Polaris MRZR-D4 Diesel Gets The Call From US Marine Corps

The history of warfare extols many great thinkers – China’s Sun Tzu and Prussia’s Carl Von Clausewitz, for example. But General Nathan Bedford Forrest may be the champ when it comes to packing a lot of wisdom into a few words. His advice? “Get there firstest with the mostest.” That’s exactly what America soldiers can do if they have access to the Polaris MRZR-D4 militarized, ruggedized, and specialized diesel powered ATV.

MRZR-D4 diesel ATV

Introduced last May, the Polaris MRZR-D4 has the goods. Built on a 107″ wheelbase, the offroader weighs just 2,100 lbs but can carry 1,500 lbs of payload including 500 lbs in the cargo box. Students of military vehicles will remember the original Willys Jeep was known officially in military lingo as a quarter ton truck because it had the same 500 lb carrying capacity.

This modern military pack mule has a 993 cc 4 stroke single overhead cam three cylinder turbo diesel engine. Power to the wheels goes through a CVT. The Polaris MRZR can operate in either 2 wheel drive or 4 wheel drive mode. The Marine Corps has placed an order for 144 of these highly specialized beasts of burden. With 12 inches of wheel travel, they should be able to negotiate almost any obstacle encountered while on a mission. If one ever does get stuck, an built-in winch is available to help extricate it from danger.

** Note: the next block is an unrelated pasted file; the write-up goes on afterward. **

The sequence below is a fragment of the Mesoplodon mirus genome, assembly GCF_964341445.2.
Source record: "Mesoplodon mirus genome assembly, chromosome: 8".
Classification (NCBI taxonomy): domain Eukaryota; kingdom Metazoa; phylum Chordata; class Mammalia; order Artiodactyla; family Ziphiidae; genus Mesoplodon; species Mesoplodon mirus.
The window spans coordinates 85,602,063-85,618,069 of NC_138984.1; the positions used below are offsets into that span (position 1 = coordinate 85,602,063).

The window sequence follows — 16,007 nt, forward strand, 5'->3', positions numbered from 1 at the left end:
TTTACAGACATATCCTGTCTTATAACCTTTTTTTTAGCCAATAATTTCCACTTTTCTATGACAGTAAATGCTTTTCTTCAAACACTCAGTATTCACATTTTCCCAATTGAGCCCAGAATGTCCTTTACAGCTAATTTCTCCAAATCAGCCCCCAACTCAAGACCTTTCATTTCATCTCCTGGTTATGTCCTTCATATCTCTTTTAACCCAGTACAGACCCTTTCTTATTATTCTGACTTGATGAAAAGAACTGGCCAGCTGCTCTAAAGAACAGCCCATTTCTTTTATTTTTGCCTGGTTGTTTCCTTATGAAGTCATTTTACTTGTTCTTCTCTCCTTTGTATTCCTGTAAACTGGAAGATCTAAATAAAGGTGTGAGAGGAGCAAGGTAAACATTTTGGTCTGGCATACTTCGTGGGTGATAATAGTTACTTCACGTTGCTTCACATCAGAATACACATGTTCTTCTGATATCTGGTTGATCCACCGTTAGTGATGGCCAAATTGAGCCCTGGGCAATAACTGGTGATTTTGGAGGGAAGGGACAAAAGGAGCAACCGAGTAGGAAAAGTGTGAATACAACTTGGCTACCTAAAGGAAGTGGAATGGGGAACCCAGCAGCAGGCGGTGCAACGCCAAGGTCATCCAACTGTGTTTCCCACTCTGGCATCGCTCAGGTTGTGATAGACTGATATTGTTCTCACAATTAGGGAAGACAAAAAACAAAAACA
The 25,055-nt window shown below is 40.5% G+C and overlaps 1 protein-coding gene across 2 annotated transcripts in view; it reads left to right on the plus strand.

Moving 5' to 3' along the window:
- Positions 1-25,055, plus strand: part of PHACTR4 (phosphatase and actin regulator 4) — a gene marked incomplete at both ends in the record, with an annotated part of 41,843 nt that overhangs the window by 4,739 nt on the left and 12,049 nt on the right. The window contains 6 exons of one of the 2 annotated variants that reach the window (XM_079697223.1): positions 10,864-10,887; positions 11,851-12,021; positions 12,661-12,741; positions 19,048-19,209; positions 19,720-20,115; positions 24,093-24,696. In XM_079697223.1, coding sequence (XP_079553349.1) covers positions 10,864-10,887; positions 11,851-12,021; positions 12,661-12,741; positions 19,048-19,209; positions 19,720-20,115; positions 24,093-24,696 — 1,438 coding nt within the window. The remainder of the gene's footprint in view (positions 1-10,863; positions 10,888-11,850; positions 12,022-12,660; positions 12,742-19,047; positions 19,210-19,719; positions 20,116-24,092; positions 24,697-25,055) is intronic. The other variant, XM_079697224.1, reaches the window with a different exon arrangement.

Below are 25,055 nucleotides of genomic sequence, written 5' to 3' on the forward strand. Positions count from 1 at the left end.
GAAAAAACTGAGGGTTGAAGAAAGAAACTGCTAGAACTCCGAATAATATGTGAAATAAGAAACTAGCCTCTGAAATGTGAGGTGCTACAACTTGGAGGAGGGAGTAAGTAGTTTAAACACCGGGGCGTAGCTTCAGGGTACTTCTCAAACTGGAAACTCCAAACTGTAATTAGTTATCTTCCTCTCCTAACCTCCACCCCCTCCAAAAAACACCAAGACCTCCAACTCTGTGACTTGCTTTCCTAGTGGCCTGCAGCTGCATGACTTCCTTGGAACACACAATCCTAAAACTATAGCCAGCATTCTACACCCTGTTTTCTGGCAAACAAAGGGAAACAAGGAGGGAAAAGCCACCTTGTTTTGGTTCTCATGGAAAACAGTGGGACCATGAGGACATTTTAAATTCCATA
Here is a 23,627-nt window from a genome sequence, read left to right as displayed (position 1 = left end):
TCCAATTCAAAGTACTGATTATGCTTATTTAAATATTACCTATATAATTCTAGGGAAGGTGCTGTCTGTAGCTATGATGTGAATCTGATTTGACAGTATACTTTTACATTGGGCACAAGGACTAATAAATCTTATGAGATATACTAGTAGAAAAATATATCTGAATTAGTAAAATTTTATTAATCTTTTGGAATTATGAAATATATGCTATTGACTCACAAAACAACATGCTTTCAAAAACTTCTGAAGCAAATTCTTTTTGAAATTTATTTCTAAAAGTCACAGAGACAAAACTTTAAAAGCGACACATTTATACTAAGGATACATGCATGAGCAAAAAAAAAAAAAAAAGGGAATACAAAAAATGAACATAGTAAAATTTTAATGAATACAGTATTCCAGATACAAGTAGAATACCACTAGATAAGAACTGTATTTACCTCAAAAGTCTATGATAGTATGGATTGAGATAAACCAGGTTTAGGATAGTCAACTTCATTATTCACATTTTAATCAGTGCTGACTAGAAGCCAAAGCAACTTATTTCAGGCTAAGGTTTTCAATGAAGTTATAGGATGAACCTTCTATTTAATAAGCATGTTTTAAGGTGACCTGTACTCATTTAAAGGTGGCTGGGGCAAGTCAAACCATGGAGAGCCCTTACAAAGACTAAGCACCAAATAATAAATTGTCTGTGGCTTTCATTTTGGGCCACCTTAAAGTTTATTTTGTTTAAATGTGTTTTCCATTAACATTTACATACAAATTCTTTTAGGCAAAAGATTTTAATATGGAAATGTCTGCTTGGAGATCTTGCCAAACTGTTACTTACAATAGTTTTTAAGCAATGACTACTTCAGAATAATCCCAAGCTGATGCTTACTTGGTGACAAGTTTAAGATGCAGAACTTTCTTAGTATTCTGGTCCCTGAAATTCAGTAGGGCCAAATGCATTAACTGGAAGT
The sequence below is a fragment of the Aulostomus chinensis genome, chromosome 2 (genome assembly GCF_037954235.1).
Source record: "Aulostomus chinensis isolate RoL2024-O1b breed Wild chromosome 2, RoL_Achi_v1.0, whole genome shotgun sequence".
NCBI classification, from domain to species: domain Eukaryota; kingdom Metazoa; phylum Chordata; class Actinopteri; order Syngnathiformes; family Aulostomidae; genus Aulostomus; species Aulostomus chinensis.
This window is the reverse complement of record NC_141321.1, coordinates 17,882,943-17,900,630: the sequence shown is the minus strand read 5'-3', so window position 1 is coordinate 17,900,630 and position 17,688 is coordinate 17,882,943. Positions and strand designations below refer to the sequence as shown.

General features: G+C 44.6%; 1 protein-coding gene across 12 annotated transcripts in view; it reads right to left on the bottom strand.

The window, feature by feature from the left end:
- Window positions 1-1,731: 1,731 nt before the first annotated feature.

One weakness the MRZR has is a lack of armored protection for the driver and passengers. The military often has to choose between protection and maneuverability. When the mission calls for rapid deployment and speed over the ground, the Polaris MRZR will be the perfect choice. “Fire and maneuver” is the first rule of ground based combat forces. If the Marines can to the first, the MRZR will take care of the second requirement.

The MRZR-D4 can fit into MV-22 Osprey twin rotor vertical takeoff airplane or a CH-53 Stallion helicopter. That makes it easy to deploy quickly to any place it is needed in the world. The Marine Corps doesn’t have exclusive rights to the MRZR, though. The Army is also utilizing them as well as military forces in 20 allied countries.

There is one more piece of good news. The MRZR-D4 costs about one tenth as much as a conventional troop vehicle. Smaller, faster, lighter, and cheaper — the MRZR checks a lot of boxes on the wish list of today’s military commanders.

Source: Fox Trot Alpha

 

Steve Hanley

Closely following the transition from internal combustion to electricity. Whether it's cars, trucks, ships, or airplanes, sustainability is the key. Please follow me on Google + and Twitter.